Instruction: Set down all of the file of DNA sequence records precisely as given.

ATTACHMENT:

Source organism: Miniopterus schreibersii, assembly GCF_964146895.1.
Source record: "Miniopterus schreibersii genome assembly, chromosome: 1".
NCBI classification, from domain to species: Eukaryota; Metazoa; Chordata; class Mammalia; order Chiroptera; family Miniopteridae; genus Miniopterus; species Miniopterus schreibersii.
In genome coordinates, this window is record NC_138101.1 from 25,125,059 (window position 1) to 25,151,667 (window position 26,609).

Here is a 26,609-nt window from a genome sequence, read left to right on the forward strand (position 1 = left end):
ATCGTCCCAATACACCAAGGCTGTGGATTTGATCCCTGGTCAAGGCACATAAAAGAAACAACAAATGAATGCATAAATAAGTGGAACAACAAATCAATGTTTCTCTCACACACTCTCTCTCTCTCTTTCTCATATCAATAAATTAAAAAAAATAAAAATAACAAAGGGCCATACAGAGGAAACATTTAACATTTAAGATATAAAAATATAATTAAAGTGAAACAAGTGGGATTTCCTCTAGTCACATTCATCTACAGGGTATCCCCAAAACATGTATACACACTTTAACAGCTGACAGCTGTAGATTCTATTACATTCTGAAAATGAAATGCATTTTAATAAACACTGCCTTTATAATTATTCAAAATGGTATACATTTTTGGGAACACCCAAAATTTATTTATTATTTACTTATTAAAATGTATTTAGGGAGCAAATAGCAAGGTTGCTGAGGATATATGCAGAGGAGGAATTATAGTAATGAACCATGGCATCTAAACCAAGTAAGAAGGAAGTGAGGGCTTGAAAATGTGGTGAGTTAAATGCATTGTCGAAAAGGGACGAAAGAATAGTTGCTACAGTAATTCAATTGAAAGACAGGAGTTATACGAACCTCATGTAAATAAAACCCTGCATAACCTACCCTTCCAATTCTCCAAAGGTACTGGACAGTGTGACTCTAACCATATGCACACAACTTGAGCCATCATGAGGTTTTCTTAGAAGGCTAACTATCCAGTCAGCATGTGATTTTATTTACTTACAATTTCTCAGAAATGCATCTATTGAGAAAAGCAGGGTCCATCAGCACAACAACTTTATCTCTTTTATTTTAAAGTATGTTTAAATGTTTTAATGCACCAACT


Source organism: Miniopterus schreibersii, assembly GCF_964146895.1.
Source record: "Miniopterus schreibersii genome assembly, chromosome: 1".
NCBI classification, from domain to species: Eukaryota; Metazoa; Chordata; class Mammalia; order Chiroptera; family Miniopteridae; genus Miniopterus; species Miniopterus schreibersii.
In genome coordinates, this window is record NC_138101.1 from 25,125,059 (window position 1) to 25,151,667 (window position 26,609).

Here is a 26,609-nt window from a genome sequence, read left to right on the forward strand (position 1 = left end):
ATCGTCCCAATACACCAAGGCTGTGGATTTGATCCCTGGTCAAGGCACATAAAAGAAACAACAAATGAATGCATAAATAAGTGGAACAACAAATCAATGTTTCTCTCACACACTCTCTCTCTCTCTTTCTCATATCAATAAATTAAAAAAAATAAAAATAACAAAGGGCCATACAGAGGAAACATTTAACATTTAAGATATAAAAATATAATTAAAGTGAAACAAGTGGGATTTCCTCTAGTCACATTCATCTACAGGGTATCCCCAAAACATGTATACACACTTTAACAGCTGACAGCTGTAGATTCTATTACATTCTGAAAATGAAATGCATTTTAATAAACACTGCCTTTATAATTATTCAAAATGGTATACATTTTTGGGAACACCCAAAATTTATTTATTATTTACTTATTAAAATGTATTTAGGGAGCAAATAGCAAGGTTGCTGAGGATATATGCAGAGGAGGAATTATAGTAATGAACCATGGCATCTAAACCAAGTAAGAAGGAAGTGAGGGCTTGAAAATGTGGTGAGTTAAATGCATTGTCGAAAAGGGACGAAAGAATAGTTGCTACAGTAATTCAATTGAAAGACAGGAGTTATACGAACCTCATGTAAATAAAACCCTGCATAACCTACCCTTCCAATTCTCCAAAGGTACTGGACAGTGTGACTCTAACCATATGCACACAACTTGAGCCATCATGAGGTTTTCTTAGAAGGCTAACTATCCAGTCAGCATGTGATTTTATTTACTTACAATTTCTCAGAAATGCATCTATTGAGAAAAGCAGGGTCCATCAGCACAACAACTTTATCTCTTTTATTTTAAAGTATGTTTAAATGTTTTAATGCACCAACT